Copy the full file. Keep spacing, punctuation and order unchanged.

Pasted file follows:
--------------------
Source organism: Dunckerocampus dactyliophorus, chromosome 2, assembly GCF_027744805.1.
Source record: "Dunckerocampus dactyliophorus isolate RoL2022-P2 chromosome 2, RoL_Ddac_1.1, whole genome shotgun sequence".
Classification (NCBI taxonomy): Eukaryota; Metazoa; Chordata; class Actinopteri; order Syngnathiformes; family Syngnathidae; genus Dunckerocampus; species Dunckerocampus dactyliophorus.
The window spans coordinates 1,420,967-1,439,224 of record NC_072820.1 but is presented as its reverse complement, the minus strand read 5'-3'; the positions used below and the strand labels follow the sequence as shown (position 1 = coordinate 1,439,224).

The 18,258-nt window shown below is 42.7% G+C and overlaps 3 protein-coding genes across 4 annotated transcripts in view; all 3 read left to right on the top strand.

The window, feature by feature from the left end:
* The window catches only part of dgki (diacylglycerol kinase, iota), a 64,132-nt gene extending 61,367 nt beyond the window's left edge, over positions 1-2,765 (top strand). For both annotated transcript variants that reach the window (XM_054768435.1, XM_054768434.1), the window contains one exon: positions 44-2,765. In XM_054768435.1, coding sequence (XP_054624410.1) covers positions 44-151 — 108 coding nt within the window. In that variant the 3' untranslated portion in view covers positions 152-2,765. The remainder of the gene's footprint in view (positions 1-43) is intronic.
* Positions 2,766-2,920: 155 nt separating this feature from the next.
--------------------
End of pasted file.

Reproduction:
Source organism: Dunckerocampus dactyliophorus, chromosome 2, assembly GCF_027744805.1.
Source record: "Dunckerocampus dactyliophorus isolate RoL2022-P2 chromosome 2, RoL_Ddac_1.1, whole genome shotgun sequence".
Classification (NCBI taxonomy): Eukaryota; Metazoa; Chordata; class Actinopteri; order Syngnathiformes; family Syngnathidae; genus Dunckerocampus; species Dunckerocampus dactyliophorus.
The window spans coordinates 1,420,967-1,439,224 of record NC_072820.1 but is presented as its reverse complement, the minus strand read 5'-3'; the positions used below and the strand labels follow the sequence as shown (position 1 = coordinate 1,439,224).

The 18,258-nt window shown below is 42.7% G+C and overlaps 3 protein-coding genes across 4 annotated transcripts in view; all 3 read left to right on the top strand.

The window, feature by feature from the left end:
* The window catches only part of dgki (diacylglycerol kinase, iota), a 64,132-nt gene extending 61,367 nt beyond the window's left edge, over positions 1-2,765 (top strand). For both annotated transcript variants that reach the window (XM_054768435.1, XM_054768434.1), the window contains one exon: positions 44-2,765. In XM_054768435.1, coding sequence (XP_054624410.1) covers positions 44-151 — 108 coding nt within the window. In that variant the 3' untranslated portion in view covers positions 152-2,765. The remainder of the gene's footprint in view (positions 1-43) is intronic.
* Positions 2,766-2,920: 155 nt separating this feature from the next.